Declaring that LIAT is obligated to pay its terminated employees all their outstanding severance and other entitlements, Barbados on Tuesday pointed fingers at the government of Antigua for putting a legal stumbling block in the way of achieving that.
Speaking on a radio station in Antigua and Barbuda on Tuesday morning, Barbados’ Minister of Tourism and International Transport Lisa Cummins contended that while Barbados remained a shareholder in the Antigua-based regional carrier, proper labour practices dictate that it is the company that must pay severance to the former workers.
“We are committed as a government to labour practices. Where severance is due, people should be paid their severance by the companies that owe them the severance. It is unfortunate that the legislation was changed in Antigua that made changes that then created a bit of a challenge for the employees of LIAT to be able to get their monies if there were any future difficulties with the company. That we saw as something that was unfortunate,” she stated.
Cummins said the situation prompted the Mia Mottley-led government to offer Barbados-based LIAT workers a one-off gift of $2,000 and a monthly advance of another $2,000 that must be repaid once a severance settlement was reached.
“It was on that basis that we looked at the people who were genuinely involved and were affected. I met personally on two occasions…one directly with the pilots in my office and then on a second occasion under the broad leadership of Prime Minister Mia Mottley and the entire financial team.
“And it was on that basis that we made the decision that people cannot be made to suffer while companies sort out their internal affairs. And I know that the pilots in particular had been very vocal. They made a number of very strong statements; and what we had been hoping for is a resolution by the company that is consistent with the standard labour practices where people are paid their severance, their vacation pay, in lieu of notice – that they also get those payments under the umbrella of the company,” Cummins said.
She also urged all parties to stop “shouting… across the ocean [and] at each other”.
Cummins said the Barbados Labour Party (BLP) government was in the business of sitting down with people and talking through the issues and she wanted to see that done by LIAT.
“We are hopeful that that practice will also be the same with LIAT 1974 Limited based in Antigua and with the employees hired by the company of which Barbados is a shareholder still, bringing some final resolution to this matter. It simply cannot continue in this way indefinitely,” she insisted.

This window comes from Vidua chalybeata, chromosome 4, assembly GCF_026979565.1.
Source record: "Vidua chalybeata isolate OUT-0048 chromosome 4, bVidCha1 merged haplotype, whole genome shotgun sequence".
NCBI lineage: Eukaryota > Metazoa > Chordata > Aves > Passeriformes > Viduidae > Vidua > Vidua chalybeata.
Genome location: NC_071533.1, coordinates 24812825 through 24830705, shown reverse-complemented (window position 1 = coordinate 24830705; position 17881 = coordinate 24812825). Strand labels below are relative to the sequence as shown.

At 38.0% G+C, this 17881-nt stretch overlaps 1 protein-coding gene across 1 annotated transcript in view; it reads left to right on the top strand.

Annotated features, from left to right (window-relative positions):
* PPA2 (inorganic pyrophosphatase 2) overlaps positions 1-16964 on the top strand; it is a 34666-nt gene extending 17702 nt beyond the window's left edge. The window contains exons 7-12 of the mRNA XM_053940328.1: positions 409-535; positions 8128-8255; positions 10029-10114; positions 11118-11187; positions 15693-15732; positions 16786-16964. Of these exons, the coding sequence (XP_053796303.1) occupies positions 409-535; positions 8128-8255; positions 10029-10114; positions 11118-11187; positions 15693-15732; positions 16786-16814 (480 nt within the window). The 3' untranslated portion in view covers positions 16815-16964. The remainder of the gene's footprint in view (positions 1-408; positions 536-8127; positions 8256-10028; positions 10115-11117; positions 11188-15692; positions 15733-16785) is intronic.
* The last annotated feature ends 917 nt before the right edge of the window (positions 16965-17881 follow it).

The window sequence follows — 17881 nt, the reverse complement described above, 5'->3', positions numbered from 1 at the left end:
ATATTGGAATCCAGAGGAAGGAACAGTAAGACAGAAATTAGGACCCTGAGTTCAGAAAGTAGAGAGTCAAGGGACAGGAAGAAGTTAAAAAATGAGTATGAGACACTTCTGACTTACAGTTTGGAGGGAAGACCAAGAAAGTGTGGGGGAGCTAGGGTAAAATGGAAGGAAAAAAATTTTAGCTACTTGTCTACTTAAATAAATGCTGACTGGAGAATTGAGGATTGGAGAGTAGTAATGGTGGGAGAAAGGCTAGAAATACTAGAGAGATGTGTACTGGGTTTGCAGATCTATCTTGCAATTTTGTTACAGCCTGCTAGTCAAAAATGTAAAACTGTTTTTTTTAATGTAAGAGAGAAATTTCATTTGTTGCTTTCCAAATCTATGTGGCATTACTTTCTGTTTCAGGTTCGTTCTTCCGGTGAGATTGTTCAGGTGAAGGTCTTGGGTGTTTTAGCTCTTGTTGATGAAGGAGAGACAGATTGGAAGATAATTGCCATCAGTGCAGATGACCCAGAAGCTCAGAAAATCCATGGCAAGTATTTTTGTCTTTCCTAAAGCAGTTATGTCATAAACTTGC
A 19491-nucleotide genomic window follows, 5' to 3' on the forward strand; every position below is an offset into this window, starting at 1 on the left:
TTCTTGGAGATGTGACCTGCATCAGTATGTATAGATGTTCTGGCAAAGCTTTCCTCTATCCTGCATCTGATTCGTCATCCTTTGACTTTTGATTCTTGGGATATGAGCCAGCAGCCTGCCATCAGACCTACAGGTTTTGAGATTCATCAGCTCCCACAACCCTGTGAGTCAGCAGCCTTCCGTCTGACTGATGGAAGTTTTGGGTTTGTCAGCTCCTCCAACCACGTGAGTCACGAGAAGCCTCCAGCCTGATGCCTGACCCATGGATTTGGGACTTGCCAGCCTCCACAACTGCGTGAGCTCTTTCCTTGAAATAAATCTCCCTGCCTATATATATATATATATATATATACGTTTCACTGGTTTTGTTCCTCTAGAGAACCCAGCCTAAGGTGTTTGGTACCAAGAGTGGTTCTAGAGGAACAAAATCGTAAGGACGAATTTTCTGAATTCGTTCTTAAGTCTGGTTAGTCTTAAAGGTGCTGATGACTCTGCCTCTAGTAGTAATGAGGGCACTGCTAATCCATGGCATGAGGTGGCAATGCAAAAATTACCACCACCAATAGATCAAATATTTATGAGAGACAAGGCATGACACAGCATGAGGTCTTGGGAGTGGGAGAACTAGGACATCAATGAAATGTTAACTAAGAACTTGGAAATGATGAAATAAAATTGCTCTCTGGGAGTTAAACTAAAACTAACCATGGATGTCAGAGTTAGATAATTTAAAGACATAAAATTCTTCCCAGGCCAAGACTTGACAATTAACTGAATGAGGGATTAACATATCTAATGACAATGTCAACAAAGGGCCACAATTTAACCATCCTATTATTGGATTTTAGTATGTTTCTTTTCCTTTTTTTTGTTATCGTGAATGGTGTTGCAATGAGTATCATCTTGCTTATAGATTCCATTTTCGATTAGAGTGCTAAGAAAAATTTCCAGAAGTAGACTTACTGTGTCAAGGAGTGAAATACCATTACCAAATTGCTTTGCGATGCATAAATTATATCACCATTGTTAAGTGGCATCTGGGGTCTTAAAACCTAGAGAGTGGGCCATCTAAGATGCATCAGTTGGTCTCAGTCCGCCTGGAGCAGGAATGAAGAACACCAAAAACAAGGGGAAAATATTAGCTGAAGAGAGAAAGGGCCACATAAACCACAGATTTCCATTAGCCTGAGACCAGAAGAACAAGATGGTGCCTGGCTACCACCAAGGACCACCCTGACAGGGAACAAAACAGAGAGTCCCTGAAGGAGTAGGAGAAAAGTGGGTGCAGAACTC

The Tourism Minister pointed out there are ex-employees with families to support and outstanding bills to pay and after decades of dedicated service to LIAT they ought to be paid their due.
“These are people who have mortgages, these people have families, have homes; they worked for 20 years, 15 years with a single company. They are entitled to be paid their severance by the company and not entitled to be shouted at and made offers that are not perhaps negotiated with them, or that they would not be in a position to accept. I think it is time for a resolution to come, so that we as a people treat our employees, treat our Caribbean nationals with the respect that they deserve,” Cummins suggested.
The former LIAT workers are demanding payment of the EC$120 million (US$44.4 million) in entitlements due to them since being severed almost two years ago.
The approximately 500 former employees of the cash-strapped regional carrier, which is currently operating limited flights, have been agitating for their entitlements since losing their jobs when the COVID-19 pandemic curtailed travel and impacted LIAT’s bottom line.
Antigua’s Prime Minister Gaston Browne has offered a “compassionate settlement” of 50 per cent of the ex-airline workers’ severance, payable in cash, lands and bonds, or a combination of those options.
But recently, the president of the Leeward Islands Airline Pilots Association (LIALPA) Patterson Thompson insisted that neither that offer nor the $2,000 per month advance being given to the Barbados-based LIAT staff by Prime Minister Mottley go far enough to deal with the ex-workers’ situation which was getting progressively dire. — Barbados TODAY
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